Toxic Policies: The Long-Term Damage Caused by Separating Families

In recent months, those of us who have experienced living in the shadows as undocumented individuals or have family members or friends who are currently undocumented have been triggered daily by the words and actions of the Trump administration. While President Trump technically halted the cruelty of separating children from their parents at the border, his administration has done little to address how the families already torn apart will be reunited.

According to the Department of Homeland Security, 711 immigrant children are still being detained without a parent. Children being forcibly taken and separated from their parents will suffer serious negative health consequences while being detained, without a trusted caregiver, and in the future.

“This policy is—unfortunately, it’s almost a recipe for toxic stress. What this policy puts into place defies all of the science about what we know about the long-term implications of children’s exposure to significant adversity and how we can mitigate that damage,” said Dr. Nadine Burke Harris, founder and chief executive officer at the Center for Youth Wellness, in a recent Vox article.


Ylenia Aguilar
Ylenia Aguilar

As an undocumented child and adult living in the United States, my post-traumatic stress disorder (PTSD) symptoms have been triggered by witnessing the forced separation of children from parents crossing the US-Mexico border. I am certain thousands of others who suffer from PTSD have had similar experiences watching and reading about these families.

Trauma manifests itself in many forms. Our brain may be tired, hungry, stressed and detached. When we are in a state of constant stress, we never feel entirely safe. A brain that has experienced consistent adversity will become reorganized when triggered bringing back memories from the past about a painful event.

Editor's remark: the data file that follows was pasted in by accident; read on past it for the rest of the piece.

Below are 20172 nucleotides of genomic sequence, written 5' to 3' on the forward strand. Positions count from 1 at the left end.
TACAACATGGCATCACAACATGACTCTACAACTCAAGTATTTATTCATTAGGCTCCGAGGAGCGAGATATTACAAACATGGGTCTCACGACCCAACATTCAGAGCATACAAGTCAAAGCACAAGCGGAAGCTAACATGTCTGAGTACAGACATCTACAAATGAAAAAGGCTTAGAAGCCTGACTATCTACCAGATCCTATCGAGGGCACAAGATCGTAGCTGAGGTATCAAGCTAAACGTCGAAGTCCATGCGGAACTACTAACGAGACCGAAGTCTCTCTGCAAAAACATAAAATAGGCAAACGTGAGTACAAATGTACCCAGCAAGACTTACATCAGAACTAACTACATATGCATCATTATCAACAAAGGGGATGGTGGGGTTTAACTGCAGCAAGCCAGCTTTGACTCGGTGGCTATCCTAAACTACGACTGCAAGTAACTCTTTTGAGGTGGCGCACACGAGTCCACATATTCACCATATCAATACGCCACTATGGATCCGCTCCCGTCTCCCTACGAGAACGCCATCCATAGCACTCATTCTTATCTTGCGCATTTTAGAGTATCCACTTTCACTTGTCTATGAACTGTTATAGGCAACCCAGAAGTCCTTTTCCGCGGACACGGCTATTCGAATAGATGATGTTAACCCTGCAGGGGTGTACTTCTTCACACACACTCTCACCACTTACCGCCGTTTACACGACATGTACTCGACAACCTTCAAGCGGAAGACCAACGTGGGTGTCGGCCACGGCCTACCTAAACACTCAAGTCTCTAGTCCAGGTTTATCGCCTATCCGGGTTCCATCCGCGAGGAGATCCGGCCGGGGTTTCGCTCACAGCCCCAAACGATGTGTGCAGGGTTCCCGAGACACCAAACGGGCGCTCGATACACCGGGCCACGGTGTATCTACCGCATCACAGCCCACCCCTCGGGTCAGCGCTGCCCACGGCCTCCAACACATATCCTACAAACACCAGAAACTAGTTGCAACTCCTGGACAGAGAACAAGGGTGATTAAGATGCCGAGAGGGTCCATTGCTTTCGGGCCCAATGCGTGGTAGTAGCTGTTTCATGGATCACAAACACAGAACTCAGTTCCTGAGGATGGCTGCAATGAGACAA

These families, even if they are fortunate enough to be reunited, may experience long-term pain from these horrific experiences at the hands of our government.


In 2014 I became a naturalized U.S. citizen. I know I was lucky and I remain grateful. I voted for the first time in a presidential election and for myself on November 8, 2016. I don’t take the privilege of becoming a U.S. citizen for granted, nor the opportunity to serve my community as a governing board member in the Osborn School District (Phoenix, Arizona). My role comes with great responsibility and heightened concern about those who may never be blessed with the same opportunities.

As a parent of two boys I can’t imagine being separated from them and the mere thought causes me, and every parent, stress and anguish. As a school board member serving preschool to middle school children, I feel it is my moral responsibility to act. I can no longer sit back and wait to see what is going to happen tomorrow.

The Osborn School District serves 3,000 students, 67% of whom are Hispanic, in Central Phoenix. Students in the school district represent 49 countries and speak 31 languages. A statement of concern on family separation was drafted and approved during our last Governing Board meeting on July 10. Releasing this statement was a good first step, but I know we need to do more.

Visit the links below to learn how you can help separated families:

CARA Pro Bono Project

Catholic Charities of the Rio Grande Valley


Kino Border Initiative

RAICES and their bond fund for family reunification

Texas Civil Rights Project

By Ylenia Aguilar, Arizona Education Organizer, UnidosUS

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